The audience stressed the importance of common law, which provided “stability and certainty”, one speaker said, but stressed there was no reliance on colonial ties for its own sake; just as francophone countries did not necessarily rely on civil law as an alternative.
That stability and certainty has been hard won - each of the countries had wrestled with rule of law issues, with lawyers, the courts and the press all contributing to preserving it, but the common law was seen as predominant, albeit there were a variety of “strong countervailing factors” to London’s prominence, not least alternative jurisdictions such as Singapore and Mauritius.
Brexit, too, was mentioned, given EU jurisdictions might seek to encourage the use of laws other than English law, having also developed their own facilities to hear common law disputes.
The panel acknowledged the importance of investor sentiment, with many investors insisting on recourse to UK law for historical reasons; but with increased Chinese involvement, the use of other forms of common law, such as Hong Kong or Singapore, which was not solely reliant on UK precedents, must also play their part.
ALL LAW IS LOCAL
Equally, the panel stressed an African narrative to the growing confidence in, and development of, local laws, not least local dispute resolution, especially with national, and regional, arbitration centres.
“At the end,” noted one speaker, “all law is local”, and with the skill of local judges increasing, and the growth of regional and pan-African initiatives, the prospect of an OHADA for English law jurisdictions, the panel was told, was a tantalising one. That increased localisation of laws, and the way in which local lawyers told their stories working with them, would help African lawyers stay creative and resilient, helping to get deals done.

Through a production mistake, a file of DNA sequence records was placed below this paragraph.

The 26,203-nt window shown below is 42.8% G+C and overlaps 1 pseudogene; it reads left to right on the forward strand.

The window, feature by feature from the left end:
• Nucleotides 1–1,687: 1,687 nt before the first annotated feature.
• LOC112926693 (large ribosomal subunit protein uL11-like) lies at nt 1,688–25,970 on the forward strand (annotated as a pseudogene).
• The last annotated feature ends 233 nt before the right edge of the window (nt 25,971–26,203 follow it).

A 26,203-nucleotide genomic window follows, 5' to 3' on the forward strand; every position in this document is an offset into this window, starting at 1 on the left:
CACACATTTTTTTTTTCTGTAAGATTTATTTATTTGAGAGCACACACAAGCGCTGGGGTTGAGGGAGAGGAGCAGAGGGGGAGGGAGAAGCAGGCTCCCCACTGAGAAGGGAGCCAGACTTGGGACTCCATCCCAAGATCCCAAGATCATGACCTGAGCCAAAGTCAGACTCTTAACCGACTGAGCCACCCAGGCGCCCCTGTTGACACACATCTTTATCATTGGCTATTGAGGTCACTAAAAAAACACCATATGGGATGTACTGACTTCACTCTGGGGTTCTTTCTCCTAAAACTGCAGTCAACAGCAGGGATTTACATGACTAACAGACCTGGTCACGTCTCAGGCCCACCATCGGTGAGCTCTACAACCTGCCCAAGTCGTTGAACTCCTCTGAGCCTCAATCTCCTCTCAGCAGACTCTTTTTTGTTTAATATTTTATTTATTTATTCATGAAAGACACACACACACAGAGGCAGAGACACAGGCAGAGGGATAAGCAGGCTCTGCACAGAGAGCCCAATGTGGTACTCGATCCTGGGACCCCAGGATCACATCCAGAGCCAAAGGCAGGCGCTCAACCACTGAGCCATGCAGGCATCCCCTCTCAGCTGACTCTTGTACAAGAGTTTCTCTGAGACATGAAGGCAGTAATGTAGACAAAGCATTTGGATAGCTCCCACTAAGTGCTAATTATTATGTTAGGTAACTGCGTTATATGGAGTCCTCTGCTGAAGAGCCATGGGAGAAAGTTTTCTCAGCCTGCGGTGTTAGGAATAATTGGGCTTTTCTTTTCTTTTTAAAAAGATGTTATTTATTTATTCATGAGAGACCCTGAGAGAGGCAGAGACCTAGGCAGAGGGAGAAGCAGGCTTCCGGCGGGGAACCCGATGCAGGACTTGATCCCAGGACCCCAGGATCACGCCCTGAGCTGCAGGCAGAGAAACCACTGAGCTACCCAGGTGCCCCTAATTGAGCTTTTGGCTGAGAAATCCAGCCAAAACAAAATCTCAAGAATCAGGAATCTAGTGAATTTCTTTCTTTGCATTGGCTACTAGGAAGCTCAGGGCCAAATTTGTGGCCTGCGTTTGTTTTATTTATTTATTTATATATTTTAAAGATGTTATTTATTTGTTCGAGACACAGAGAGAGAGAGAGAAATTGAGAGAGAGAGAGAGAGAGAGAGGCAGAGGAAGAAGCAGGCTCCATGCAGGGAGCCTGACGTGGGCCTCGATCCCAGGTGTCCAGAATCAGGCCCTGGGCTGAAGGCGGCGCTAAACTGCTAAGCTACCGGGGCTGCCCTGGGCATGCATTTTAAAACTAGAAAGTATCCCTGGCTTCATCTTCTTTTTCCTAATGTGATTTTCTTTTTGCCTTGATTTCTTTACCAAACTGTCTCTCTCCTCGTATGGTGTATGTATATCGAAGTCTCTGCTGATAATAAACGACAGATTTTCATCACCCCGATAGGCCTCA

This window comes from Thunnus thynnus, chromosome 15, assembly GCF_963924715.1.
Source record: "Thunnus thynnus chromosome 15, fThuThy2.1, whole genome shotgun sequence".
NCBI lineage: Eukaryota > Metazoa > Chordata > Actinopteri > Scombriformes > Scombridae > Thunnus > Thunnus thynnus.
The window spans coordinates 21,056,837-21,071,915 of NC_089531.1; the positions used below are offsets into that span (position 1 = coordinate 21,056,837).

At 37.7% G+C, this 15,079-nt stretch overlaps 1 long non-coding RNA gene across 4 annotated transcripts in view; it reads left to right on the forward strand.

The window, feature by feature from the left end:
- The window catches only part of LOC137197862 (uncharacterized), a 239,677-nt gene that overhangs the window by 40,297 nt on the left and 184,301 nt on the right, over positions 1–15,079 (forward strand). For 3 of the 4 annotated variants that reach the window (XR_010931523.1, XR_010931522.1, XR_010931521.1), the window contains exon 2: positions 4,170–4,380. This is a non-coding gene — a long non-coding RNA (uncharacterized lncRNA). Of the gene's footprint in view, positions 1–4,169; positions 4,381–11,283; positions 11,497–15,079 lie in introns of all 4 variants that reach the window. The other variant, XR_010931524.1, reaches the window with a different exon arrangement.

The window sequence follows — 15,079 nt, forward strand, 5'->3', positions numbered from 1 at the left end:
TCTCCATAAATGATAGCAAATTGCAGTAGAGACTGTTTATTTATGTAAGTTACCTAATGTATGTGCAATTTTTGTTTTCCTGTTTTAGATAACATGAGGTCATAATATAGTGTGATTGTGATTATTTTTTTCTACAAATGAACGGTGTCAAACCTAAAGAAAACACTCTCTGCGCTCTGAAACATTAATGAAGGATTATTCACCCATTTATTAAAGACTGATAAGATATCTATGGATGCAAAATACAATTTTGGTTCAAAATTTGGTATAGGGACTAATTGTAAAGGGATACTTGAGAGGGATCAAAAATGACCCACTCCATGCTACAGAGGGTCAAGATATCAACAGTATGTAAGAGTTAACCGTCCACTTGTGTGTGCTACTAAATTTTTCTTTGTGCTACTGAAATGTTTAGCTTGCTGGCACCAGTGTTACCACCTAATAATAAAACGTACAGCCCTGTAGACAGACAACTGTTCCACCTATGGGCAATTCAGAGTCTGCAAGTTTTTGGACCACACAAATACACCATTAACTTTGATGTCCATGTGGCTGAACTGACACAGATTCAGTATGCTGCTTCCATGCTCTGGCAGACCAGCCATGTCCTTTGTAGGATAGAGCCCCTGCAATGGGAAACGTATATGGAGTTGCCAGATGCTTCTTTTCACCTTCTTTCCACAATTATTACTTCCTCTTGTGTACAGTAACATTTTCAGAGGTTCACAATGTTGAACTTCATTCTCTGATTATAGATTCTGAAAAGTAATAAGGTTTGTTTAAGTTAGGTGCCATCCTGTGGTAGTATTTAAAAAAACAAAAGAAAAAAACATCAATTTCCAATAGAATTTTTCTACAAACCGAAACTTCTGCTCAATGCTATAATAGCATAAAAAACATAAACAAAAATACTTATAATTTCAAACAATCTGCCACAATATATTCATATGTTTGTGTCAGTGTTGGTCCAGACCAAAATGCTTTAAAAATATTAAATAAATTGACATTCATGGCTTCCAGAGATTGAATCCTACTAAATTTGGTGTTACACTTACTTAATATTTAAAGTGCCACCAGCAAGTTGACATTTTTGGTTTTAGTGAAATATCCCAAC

As impacts of free trade, changes in supply chains, and the impacts of the pandemic play out, significant changes would take place, thanks to the Africa Comprehensive Free Trade Agreement, with contracts spanning Cairo to Cape Town.
There, noted the panel, the English experience in how to integrate infrastructure projects, say, that spanned regions, or contractual collaborations that span nations, would be useful, in passing on lessons learnt, especially in a continent whose realities varied widely.
So, too, would the way in which the financial consequences of the pandemic would be managed, with debt relief back on the agenda, there would, one speaker said, need to be a balance struck between managing the cost of debt, and the rule of law issues that enforcing it might mean for nations.
Similar themes emerged from a panel debate led by David Greene, president of The Law Society of England and Wales, and lawyers from a variety of London firms, including Joshua Siaw MBE, head of the Africa practice, at White & Case, Jonathan Tickner, of Peters and Peters; and Peter Kasanda of Clyde and Co.
This was, as Greene said on LinkedIn, a session which showed that Africa offered huge opportunities for all. Two global law firms, one US-headquartered, the other UK-centric, were on the panel, but Greene’s presence and that of Tickner showed that medium-sized, sole-office firms had their place too.
There was equal enthusiasm for the opportunities free trade offered Africa, from deals to due diligence, while dispute resolution was equally important, not least because risk management is important in the post-pandemic period. Yet, as risk becomes more stable, so too would finance, while the infrastructure and capacity-building needs in key industries were also acknowledged.
That is not to say the UK-led panel were not aware of problems ahead, any more than the Africa-led panel before it had been; debt, insolvencies and restructuring were all mentioned. Overall, however, the story was one of positivity. For as Greene said: “The Africa story is a good story. The Africa story is a GREAT story.”